Walk this way: New pedestrian bridge spans Sinking Creek along South Roan
Gary B. Gray
Jan 31, 2012 at 8:21 AM
Johnson City took a major step Monday to improve travel and safety along a stretch of South Roan Street by placing a 90-foot-long, 20-ton pedestrian bridge along the north side of the street spanning Sinking Creek.
The steel bridge includes a walkway made from a composite of wood and plastic, making it the first of its kind in the city. The new bridge stretches across the creek immediately adjacent to an existing bridge under the street that originally was constructed in 1926.
“This continuation of our sidewalk project is being built mainly to improve access for people walking down South Roan to Food City and other businesses,” said Brandon Pachol, a Public Works Department engineer and project manager on this job. “Before, there was really no way to assure a safe path for handicapped people, and there’s actually a lot of people who walk all the way into downtown from here.”
The roughly $80,000 bridge is mostly steel painted green to match the color on surrounding businesses, such as a Goodwill, a large train trestle above the road and a nearby storage business. Alabama-based Contech Bridge Solutions built the bridge in two sections and delivered them to the site. Public works employees did the rest, including preparation that included $20,000 for the bridge abutments, supports, rock, concrete and pylons to strengthen the old bridge, bringing the total cost to about $100,000.
“Next, we will be widening the sidewalk on the east side for about 100 feet to match the bridge’s 10-foot width,” Pachol said. “This is part of a larger plan. We put the new bridge on the north side, because the city owns right of way on the other side (in front of Food City), and there are plans in the future to widen this to five lanes.”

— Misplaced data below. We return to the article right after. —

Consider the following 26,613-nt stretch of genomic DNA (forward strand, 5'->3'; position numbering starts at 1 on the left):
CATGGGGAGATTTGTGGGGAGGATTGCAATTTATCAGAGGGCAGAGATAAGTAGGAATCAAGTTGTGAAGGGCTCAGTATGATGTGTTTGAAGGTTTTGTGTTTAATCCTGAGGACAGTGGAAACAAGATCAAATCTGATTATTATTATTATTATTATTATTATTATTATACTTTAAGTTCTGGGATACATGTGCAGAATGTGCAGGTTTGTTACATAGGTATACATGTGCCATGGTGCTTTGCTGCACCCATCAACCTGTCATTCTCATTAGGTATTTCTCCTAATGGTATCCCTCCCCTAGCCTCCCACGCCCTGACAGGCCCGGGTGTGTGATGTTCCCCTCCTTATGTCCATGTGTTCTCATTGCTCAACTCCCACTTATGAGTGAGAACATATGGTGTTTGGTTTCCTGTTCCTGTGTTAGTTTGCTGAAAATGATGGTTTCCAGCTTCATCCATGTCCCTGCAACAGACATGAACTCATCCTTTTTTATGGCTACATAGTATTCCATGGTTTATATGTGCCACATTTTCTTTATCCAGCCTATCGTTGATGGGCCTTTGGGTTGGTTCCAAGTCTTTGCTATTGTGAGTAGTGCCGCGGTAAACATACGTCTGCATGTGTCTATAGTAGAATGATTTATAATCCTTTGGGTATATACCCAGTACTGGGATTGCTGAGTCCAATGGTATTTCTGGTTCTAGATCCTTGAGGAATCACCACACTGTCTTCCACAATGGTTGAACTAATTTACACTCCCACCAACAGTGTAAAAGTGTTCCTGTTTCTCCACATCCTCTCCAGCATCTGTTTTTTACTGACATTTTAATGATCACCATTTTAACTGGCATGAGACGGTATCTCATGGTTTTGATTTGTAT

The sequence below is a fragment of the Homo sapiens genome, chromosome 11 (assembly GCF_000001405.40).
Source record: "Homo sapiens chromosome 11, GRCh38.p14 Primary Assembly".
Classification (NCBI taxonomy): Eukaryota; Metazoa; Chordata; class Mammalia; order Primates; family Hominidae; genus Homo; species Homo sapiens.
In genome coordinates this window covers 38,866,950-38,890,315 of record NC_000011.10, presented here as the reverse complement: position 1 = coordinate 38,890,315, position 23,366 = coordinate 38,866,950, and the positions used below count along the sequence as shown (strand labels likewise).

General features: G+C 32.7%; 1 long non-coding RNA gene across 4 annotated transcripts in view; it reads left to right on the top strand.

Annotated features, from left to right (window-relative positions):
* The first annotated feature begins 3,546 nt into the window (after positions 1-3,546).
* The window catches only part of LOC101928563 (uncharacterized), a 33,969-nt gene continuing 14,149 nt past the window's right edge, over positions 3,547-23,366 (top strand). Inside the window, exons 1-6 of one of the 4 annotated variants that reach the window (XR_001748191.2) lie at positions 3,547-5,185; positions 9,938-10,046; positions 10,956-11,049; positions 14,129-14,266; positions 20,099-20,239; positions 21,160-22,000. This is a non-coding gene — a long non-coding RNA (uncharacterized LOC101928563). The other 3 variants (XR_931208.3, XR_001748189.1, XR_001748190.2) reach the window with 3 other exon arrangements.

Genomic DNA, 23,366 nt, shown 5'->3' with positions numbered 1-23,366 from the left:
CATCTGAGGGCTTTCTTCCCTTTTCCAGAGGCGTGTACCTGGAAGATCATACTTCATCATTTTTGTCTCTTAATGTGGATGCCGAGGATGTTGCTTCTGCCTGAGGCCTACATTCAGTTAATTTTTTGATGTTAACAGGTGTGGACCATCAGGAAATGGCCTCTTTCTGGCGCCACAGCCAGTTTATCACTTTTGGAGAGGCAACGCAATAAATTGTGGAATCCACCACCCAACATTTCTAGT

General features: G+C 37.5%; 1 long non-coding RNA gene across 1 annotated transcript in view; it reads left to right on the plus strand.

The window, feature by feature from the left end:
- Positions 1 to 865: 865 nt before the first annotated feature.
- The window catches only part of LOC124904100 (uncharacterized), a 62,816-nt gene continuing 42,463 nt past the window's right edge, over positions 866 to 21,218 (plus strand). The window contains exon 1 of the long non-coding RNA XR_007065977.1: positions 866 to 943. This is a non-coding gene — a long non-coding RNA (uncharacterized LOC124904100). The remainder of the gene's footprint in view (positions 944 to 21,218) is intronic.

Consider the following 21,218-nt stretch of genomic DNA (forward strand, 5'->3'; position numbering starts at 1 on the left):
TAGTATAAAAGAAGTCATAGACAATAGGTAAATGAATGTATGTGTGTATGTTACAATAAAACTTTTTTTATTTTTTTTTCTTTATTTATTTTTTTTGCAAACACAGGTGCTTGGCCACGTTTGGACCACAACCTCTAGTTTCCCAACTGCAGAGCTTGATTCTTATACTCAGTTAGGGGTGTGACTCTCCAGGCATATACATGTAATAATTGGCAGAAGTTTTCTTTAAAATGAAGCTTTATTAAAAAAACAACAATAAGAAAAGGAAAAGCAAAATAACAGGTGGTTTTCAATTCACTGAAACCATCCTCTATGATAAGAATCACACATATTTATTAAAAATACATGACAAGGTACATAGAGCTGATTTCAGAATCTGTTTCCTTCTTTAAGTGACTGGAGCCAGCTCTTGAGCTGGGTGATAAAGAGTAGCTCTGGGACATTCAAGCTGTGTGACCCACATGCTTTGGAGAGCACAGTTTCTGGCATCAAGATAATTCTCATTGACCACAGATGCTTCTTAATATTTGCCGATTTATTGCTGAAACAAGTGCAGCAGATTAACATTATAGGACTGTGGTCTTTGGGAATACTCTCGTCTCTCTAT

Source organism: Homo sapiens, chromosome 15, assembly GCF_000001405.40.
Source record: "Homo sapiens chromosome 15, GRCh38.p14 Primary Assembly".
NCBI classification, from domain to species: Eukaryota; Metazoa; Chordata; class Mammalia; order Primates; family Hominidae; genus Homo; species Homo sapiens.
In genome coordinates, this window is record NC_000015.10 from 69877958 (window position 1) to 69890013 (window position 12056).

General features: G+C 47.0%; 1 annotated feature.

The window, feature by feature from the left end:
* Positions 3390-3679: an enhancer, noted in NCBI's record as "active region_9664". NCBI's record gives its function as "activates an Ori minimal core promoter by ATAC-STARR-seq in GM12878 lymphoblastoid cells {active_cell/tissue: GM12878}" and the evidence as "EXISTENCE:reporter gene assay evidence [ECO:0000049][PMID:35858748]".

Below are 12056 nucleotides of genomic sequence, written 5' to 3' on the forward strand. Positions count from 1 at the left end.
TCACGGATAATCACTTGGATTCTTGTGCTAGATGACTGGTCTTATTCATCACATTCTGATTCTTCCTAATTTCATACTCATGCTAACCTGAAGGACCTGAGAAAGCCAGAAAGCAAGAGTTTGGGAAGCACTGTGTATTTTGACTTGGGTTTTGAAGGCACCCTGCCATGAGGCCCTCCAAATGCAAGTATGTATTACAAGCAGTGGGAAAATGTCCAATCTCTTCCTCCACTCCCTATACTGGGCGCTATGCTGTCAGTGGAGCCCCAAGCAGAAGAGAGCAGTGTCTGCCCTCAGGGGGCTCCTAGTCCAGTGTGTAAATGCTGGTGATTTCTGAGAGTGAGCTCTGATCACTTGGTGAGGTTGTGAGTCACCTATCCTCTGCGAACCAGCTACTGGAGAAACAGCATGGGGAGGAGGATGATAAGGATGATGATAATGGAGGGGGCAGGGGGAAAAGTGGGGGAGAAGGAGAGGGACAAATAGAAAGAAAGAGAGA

The City Commission approved the bridge project in 2010.
The city hired Kinsport’s Barnhart Crane & Rigging to bring a 170-ton crane on site to do the heavy lifting, which took about 10 minutes once everything was set up. Holes were drilled into the abutments on which metal sections of the bridge were set. The bridge was secured using long bolts.
“It should actually be ready for use as soon as we wrap up today (Monday),” said Mike Williams, a Public Works Department street division construction supervisor. We’ve been removing stones and debris from underneath the road (bridge), and we will be doing some landscaping around the area of the new bridge.”
Williams also said the city is considering using the very same Contech-designed structure when it comes time to replace the bridge that crosses John Exum Parkway at Science Hill High School.
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